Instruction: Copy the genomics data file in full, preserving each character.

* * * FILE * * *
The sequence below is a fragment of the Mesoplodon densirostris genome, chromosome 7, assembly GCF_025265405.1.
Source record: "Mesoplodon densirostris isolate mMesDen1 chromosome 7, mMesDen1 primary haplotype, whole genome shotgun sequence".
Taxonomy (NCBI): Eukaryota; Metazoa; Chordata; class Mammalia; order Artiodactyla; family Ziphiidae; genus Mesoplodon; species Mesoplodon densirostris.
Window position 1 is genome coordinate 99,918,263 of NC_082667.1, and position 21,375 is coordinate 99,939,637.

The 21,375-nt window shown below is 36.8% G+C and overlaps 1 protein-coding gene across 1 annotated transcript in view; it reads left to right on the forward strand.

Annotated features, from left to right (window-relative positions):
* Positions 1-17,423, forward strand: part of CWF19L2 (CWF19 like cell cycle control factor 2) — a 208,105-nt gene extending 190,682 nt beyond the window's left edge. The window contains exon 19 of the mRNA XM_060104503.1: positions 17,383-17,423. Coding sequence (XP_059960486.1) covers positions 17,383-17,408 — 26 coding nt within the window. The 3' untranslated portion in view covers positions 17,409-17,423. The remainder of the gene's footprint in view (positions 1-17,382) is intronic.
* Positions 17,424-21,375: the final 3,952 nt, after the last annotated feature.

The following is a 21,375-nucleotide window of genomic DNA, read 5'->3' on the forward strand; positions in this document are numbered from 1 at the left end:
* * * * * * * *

The sequence below is a fragment of the Mesoplodon densirostris genome, chromosome 7, assembly GCF_025265405.1.
Source record: "Mesoplodon densirostris isolate mMesDen1 chromosome 7, mMesDen1 primary haplotype, whole genome shotgun sequence".
Taxonomy (NCBI): Eukaryota; Metazoa; Chordata; class Mammalia; order Artiodactyla; family Ziphiidae; genus Mesoplodon; species Mesoplodon densirostris.
Window position 1 is genome coordinate 99,918,263 of NC_082667.1, and position 21,375 is coordinate 99,939,637.

The 21,375-nt window shown below is 36.8% G+C and overlaps 1 protein-coding gene across 1 annotated transcript in view; it reads left to right on the forward strand.

Annotated features, from left to right (window-relative positions):
* Positions 1-17,423, forward strand: part of CWF19L2 (CWF19 like cell cycle control factor 2) — a 208,105-nt gene extending 190,682 nt beyond the window's left edge. The window contains exon 19 of the mRNA XM_060104503.1: positions 17,383-17,423. Coding sequence (XP_059960486.1) covers positions 17,383-17,408 — 26 coding nt within the window. The 3' untranslated portion in view covers positions 17,409-17,423. The remainder of the gene's footprint in view (positions 1-17,382) is intronic.
* Positions 17,424-21,375: the final 3,952 nt, after the last annotated feature.

The following is a 21,375-nucleotide window of genomic DNA, read 5'->3' on the forward strand; positions in this document are numbered from 1 at the left end: